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The Phoebe Prince 'bullycide': Don't blame the bullies
The Massachusetts suicide victim was already deeply troubled before her classmates allegedly bullied her to death, says Slate's Emily Bazelon. Other commentators weigh in
 
Phoebe Prince, in a photo provided by her family.
Phoebe Prince, in a photo provided by her family.

Reigniting the debate over teenage bullying, Slate's Emily Bazelon argues that the widely publicized suicide of 15-year-old Phoebe Prince last January was not the clear-cut "bullycide" that prosecutors and the media have made it out to be. Bazelon reveals that Prince was depressed and troubled — and had already attempted suicide — before the bullying started at Massachusetts's South Hadley High School. While some of the teenagers accused of hounding Prince (and taunting her with slurs like "Irish slut") were unquestionably cruel, not all of them were, says Bazelon. Is this a case of teenage evil, or an overzealous prosecutor? (Watch a local report about the Prince case)

Adults are blaming kids for their own failures: Nothing excuses "slut-shaming," says Anna North in Jezebel, but the bullying appears to have been "far less organized and far shorter in duration" than District Attorney Elizabeth Scheibel claims. Are the tormentors being punished for their own actions or for the school administrators' failure to help Phoebe after her mom told them she "had suffered bullying in her native Ireland and was on antidepressants"?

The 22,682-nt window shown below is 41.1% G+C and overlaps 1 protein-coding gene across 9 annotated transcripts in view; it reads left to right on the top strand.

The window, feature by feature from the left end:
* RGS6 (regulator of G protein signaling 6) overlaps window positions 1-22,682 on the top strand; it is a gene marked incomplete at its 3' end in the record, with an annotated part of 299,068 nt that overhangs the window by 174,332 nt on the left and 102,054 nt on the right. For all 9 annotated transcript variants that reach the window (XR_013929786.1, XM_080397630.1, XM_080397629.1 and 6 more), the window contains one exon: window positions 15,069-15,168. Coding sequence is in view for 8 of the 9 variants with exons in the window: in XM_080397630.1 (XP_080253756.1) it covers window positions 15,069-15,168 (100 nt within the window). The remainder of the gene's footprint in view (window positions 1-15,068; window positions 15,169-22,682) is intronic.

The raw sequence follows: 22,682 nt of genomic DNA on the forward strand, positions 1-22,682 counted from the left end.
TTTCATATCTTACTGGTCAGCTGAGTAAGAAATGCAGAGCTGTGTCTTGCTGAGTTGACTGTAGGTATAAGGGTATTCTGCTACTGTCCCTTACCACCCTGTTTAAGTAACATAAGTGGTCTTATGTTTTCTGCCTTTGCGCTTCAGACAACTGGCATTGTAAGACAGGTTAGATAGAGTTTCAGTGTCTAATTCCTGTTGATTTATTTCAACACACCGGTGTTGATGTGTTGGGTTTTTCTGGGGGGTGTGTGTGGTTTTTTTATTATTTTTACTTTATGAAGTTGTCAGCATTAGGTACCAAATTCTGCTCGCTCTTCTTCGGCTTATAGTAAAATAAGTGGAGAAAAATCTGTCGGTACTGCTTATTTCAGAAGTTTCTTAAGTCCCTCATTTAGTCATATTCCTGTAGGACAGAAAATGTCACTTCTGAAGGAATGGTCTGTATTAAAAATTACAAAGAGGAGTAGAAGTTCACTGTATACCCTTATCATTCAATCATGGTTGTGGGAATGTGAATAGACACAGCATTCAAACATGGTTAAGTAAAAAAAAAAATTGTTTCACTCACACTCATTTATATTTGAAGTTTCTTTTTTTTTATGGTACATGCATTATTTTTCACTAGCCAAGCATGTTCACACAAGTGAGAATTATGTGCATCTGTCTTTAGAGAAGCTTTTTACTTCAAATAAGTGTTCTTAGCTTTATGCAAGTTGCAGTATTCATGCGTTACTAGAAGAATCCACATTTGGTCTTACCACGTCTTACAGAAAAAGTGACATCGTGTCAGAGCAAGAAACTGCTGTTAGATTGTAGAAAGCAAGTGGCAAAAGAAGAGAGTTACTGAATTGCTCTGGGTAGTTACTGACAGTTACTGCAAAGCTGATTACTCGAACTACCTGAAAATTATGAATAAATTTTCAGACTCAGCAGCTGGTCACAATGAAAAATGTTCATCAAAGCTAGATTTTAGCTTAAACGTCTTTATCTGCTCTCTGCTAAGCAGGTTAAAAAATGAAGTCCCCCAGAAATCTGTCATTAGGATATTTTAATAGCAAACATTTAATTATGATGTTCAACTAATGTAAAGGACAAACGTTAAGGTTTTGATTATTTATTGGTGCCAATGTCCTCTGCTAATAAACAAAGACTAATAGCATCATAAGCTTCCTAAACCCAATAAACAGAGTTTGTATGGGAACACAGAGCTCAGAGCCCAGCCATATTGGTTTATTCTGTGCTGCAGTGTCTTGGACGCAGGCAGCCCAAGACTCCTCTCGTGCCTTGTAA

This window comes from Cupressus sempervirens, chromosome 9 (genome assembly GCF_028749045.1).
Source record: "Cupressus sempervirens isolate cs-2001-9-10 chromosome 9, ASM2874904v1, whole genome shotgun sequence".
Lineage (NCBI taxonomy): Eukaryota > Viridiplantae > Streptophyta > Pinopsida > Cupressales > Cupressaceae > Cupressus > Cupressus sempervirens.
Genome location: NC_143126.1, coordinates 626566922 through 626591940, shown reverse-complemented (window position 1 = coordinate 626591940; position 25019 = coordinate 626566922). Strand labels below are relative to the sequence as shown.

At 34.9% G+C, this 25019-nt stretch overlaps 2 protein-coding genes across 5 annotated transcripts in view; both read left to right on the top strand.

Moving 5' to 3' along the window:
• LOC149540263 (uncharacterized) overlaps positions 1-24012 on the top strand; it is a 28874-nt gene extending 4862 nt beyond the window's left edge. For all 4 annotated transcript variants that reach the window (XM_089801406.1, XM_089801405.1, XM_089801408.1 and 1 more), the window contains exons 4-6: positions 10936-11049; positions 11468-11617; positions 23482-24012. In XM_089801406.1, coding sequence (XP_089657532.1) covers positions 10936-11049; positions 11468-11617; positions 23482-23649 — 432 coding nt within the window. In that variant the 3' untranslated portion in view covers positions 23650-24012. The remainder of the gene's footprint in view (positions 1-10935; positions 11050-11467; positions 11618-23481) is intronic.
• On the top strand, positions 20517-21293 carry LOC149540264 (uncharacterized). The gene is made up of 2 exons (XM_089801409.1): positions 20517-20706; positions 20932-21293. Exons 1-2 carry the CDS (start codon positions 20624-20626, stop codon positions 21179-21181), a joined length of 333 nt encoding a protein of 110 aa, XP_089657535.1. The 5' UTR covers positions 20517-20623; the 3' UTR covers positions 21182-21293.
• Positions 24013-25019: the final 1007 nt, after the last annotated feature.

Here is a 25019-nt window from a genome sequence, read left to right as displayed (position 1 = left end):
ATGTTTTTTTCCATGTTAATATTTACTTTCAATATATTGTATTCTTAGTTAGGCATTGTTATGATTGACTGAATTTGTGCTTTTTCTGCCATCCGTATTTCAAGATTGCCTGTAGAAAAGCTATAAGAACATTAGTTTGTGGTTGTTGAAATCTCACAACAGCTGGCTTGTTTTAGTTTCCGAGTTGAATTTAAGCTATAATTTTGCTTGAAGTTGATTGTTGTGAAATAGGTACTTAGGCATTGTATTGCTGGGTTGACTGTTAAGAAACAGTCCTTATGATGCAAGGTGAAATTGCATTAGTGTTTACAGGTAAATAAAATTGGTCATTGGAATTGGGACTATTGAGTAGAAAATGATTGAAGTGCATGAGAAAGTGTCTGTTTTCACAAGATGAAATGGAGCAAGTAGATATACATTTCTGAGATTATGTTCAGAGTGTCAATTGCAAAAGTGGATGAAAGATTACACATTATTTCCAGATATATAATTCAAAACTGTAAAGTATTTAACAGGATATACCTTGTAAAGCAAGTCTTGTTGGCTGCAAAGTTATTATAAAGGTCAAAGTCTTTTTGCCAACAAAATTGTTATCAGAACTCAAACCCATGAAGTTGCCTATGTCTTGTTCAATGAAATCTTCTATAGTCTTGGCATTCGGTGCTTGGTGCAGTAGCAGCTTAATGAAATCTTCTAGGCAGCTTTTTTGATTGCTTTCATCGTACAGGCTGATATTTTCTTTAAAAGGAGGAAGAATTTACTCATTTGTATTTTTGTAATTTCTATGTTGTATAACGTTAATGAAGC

"Was bullying really behind Phoebe Prince's suicide?"

Bazelon's revelations change nothing: Phoebe Prince "clearly had emotional problems," says Cahir O'Doherty at Irish Central, but so do many teenagers. "That's not an inevitable path to suicide." On the day Prince hanged herself, "some kids bullied her about as viciously as kids can and she snapped. I don't think it's overbearing or insupportable to insist they be reprimanded for their actions."
"Phoebe Prince’s suicide attempt doesn’t let her tormentors off the hook"

If anything, Phoebe Prince's troubled past makes the bullies' actions worse: The "horrendous behavior" of Prince's classmates is even "more upsetting" now, says blogger Sierra at Babble's Strollerderby. They taunted her "knowing how emotionally fragile she was. "Bazelon sees a lot of shades of gray in this story, but from where I’m sitting it still looks like this group of popular kids bullied a young woman to death."
"New questions about Phoebe Prince's suicide"

 

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